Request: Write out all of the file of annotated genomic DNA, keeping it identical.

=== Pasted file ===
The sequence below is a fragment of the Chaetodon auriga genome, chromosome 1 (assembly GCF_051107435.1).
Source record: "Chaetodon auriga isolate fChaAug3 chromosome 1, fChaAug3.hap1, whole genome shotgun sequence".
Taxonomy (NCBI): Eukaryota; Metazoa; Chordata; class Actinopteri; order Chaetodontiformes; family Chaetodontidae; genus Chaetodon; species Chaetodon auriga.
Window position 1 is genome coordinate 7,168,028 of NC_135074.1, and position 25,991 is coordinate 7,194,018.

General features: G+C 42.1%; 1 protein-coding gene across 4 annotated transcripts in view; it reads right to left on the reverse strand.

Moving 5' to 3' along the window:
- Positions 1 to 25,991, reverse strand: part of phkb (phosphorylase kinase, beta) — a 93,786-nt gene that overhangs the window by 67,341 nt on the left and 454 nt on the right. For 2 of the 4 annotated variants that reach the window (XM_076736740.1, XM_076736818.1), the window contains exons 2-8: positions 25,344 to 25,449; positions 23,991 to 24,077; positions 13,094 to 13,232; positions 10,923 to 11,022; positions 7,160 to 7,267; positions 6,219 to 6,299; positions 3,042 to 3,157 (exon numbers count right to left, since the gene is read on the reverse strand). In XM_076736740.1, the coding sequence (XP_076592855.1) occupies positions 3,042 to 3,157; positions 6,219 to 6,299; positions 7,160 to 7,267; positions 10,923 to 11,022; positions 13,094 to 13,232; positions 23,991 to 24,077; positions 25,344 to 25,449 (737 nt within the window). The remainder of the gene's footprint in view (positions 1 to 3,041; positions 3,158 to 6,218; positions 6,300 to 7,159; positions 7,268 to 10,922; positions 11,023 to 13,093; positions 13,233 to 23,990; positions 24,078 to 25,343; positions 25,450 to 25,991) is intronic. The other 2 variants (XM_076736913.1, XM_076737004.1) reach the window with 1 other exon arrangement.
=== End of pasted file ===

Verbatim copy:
The sequence below is a fragment of the Chaetodon auriga genome, chromosome 1 (assembly GCF_051107435.1).
Source record: "Chaetodon auriga isolate fChaAug3 chromosome 1, fChaAug3.hap1, whole genome shotgun sequence".
Taxonomy (NCBI): Eukaryota; Metazoa; Chordata; class Actinopteri; order Chaetodontiformes; family Chaetodontidae; genus Chaetodon; species Chaetodon auriga.
Window position 1 is genome coordinate 7,168,028 of NC_135074.1, and position 25,991 is coordinate 7,194,018.

General features: G+C 42.1%; 1 protein-coding gene across 4 annotated transcripts in view; it reads right to left on the reverse strand.

Moving 5' to 3' along the window:
- Positions 1 to 25,991, reverse strand: part of phkb (phosphorylase kinase, beta) — a 93,786-nt gene that overhangs the window by 67,341 nt on the left and 454 nt on the right. For 2 of the 4 annotated variants that reach the window (XM_076736740.1, XM_076736818.1), the window contains exons 2-8: positions 25,344 to 25,449; positions 23,991 to 24,077; positions 13,094 to 13,232; positions 10,923 to 11,022; positions 7,160 to 7,267; positions 6,219 to 6,299; positions 3,042 to 3,157 (exon numbers count right to left, since the gene is read on the reverse strand). In XM_076736740.1, the coding sequence (XP_076592855.1) occupies positions 3,042 to 3,157; positions 6,219 to 6,299; positions 7,160 to 7,267; positions 10,923 to 11,022; positions 13,094 to 13,232; positions 23,991 to 24,077; positions 25,344 to 25,449 (737 nt within the window). The remainder of the gene's footprint in view (positions 1 to 3,041; positions 3,158 to 6,218; positions 6,300 to 7,159; positions 7,268 to 10,922; positions 11,023 to 13,093; positions 13,233 to 23,990; positions 24,078 to 25,343; positions 25,450 to 25,991) is intronic. The other 2 variants (XM_076736913.1, XM_076737004.1) reach the window with 1 other exon arrangement.